A Stunning Portrait
Poll one hundred random Americans as to who the greatest president in our country’s history was and it’s a safe bet that Abraham Lincoln’s name would come up quite a bit. The Great Emancipator is held in great esteem by this country, and yet, just a few months ago, he was something of a joke in cinemas thanks to the awful Abraham Lincoln: Vampire Hunter. Fortunately, director Steven Spielberg and star Daniel Day-Lewis are here to right the ship with Lincoln, their fascinating story about the 16th President’s battle to pass the 13th Amendment, banning slavery.
Rather than attempting to tell the man’s whole life story, Lincoln focuses mostly on a single month of his presidency, shortly before the end of the Civil War. Lincoln has just been re-elected for a second term and it is becoming increasingly obvious that the North is going to win the war. The President is also pushing strong to pass the 13th Amendment, something that would surely prove impossible if the war were to end and the south were again able to send representatives to congress. Thus begins a dangerous balancing act. He has the Amendment rushed to the floor in the House and waylays the South’s representatives who are coming to propose a peace. It’s a dangerous move, delaying the end of the war, but it’s a move the President feels is necessary in order to ensure the future of freedom in our country.
Lincoln also knows that he does not have enough votes at this point to ensure that the Amendment will be passed, so, with the help of Secretary of State William Seward, he enlists the help of a few outsiders to help swing some votes their way. He may be known as Honest Abe, but the movie is clear in showing that Lincoln wasn’t afraid to bend the rules if he determined it was in the country’s best interest. Some of his dealings may even be considered impeachable, which was actually the subject of a recent fictional book that theorized what might have happened had Lincoln survived the assassination attempt.
A lot of the movie takes place on the senate floor, presenting a fascinating look at 19th Century politics. The Democratic and Republican representatives shout and bicker and call each other names as they heatedly discuss the proposal that they will soon vote on. One of the key figures in these sequences is Thaddeus Stevens, a life-long proponent of equal rights who ends up providing much of the film’s emotional core in a touching final scene.
Make no mistake, however, this is Abraham Lincoln’s movie and it is unlikely that we will ever see anyone play the man better than Daniel Day-Lewis. The actor embodies Lincoln so completely that it is easy to forget that we are watching a performance by an actor, and not the man himself, somehow reanimated. Not only does he completely look the part, but Lincoln historians have also already commented that his voice—slightly higher pitched than one might expect—is the closest any actor has ever come to replicating the President’s real voice and speech pattern.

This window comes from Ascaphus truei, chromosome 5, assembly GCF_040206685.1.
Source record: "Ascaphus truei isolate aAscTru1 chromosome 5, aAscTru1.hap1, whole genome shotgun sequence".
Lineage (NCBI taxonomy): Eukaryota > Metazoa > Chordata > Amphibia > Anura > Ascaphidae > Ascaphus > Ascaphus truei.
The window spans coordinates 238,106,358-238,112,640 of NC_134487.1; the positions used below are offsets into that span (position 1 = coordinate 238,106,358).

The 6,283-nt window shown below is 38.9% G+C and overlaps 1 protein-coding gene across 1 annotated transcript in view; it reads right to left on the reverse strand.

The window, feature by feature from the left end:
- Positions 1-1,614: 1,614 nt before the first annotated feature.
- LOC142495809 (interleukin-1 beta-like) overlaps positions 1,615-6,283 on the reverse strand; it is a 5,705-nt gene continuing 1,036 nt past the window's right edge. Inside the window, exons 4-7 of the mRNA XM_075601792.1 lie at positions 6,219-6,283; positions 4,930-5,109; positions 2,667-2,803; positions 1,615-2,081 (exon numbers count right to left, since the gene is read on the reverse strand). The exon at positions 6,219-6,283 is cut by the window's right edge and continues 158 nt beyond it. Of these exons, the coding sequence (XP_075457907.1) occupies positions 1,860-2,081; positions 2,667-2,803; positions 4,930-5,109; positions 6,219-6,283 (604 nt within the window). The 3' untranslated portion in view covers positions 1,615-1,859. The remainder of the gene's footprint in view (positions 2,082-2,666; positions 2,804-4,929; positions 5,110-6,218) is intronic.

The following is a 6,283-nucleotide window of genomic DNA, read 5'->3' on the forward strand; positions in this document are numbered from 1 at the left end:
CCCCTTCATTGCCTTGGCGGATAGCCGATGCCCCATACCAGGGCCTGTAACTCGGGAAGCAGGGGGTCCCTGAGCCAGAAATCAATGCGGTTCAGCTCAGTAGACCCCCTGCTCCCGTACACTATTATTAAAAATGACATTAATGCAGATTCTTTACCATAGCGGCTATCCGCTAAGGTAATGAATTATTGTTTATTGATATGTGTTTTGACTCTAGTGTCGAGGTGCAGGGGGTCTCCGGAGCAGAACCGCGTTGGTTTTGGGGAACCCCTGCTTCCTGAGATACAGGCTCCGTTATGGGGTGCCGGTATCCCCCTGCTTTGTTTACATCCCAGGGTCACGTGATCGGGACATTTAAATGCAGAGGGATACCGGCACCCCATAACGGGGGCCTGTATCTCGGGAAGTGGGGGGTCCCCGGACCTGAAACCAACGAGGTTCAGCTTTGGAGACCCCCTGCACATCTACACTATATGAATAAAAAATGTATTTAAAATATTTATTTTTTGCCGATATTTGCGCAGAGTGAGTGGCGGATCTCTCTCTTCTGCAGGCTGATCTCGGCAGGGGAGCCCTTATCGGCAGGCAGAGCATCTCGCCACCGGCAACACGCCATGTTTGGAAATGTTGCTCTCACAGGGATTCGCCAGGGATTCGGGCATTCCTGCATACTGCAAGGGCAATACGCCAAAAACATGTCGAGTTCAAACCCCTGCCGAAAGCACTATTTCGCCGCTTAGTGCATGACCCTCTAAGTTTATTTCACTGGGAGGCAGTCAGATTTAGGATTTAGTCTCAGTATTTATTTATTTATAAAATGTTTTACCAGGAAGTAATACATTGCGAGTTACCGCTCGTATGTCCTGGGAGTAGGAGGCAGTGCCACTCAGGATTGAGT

Speaking of speeches, this movie is packed full of them. Some are political, but the best are the stories. Lincoln is known to have been a great storyteller who would favor a humorous anecdote over a lecture when he needed to get his point across and Lincoln does a remarkable job of showing off that side of him. Of course, when a stern lecture is needed, Lincoln could do it as well as anyone.
The script is written by Tony Kushner, who also wrote Spielberg’s Munich. Kushner researched diligently to make sure he got the 19th Century lingo down and, although it takes a little time for 21st century ears to get used to it, it is quite effective. Meanwhile, Spielberg’s direction is relatively restrained. He resists showing off as a director and uses his camera wisely, often using slow push-ins and pull-backs, while letting the great performances carry the movie.
In addition to the outstanding Day-Lewis—arguably a lock for another Best Actor Oscar—the movie also features a remarkable performance by Tommy Lee Jones as Thaddeus Stevens, providing some of the film’s most powerful moments. Sally Field is also very strong as the First Lady, showing a darker and more historically accurate side of Mary Todd Lincoln than has previously been presented. James Spader, almost unrecognizable as a man named W.N. Bilbo, is also great, adding a lot of the film’s humor, while Jared Harris also impresses in a somewhat brief appearance as Ulysses S. Grant.
Lincoln focuses on a very short period in the life of one of the most fascinating men to ever walk the Earth, but it is hard to imagine another movie being able to present a more complete portrait of the man. Sure to be up for multiple prizes come award season, Lincoln is one of the best movies of 2012.
Lincoln is rated PG-13 for “an intense scene of war violence, some images of carnage and brief strong language.” The war violence is mostly a brief opening scene before the movie settles into a lot of dialogue heavy scene—some of which you could definitely consider “strong.”
Courtesy of a local publicist, Jeff attended a promotional screening of Lincoln.e6e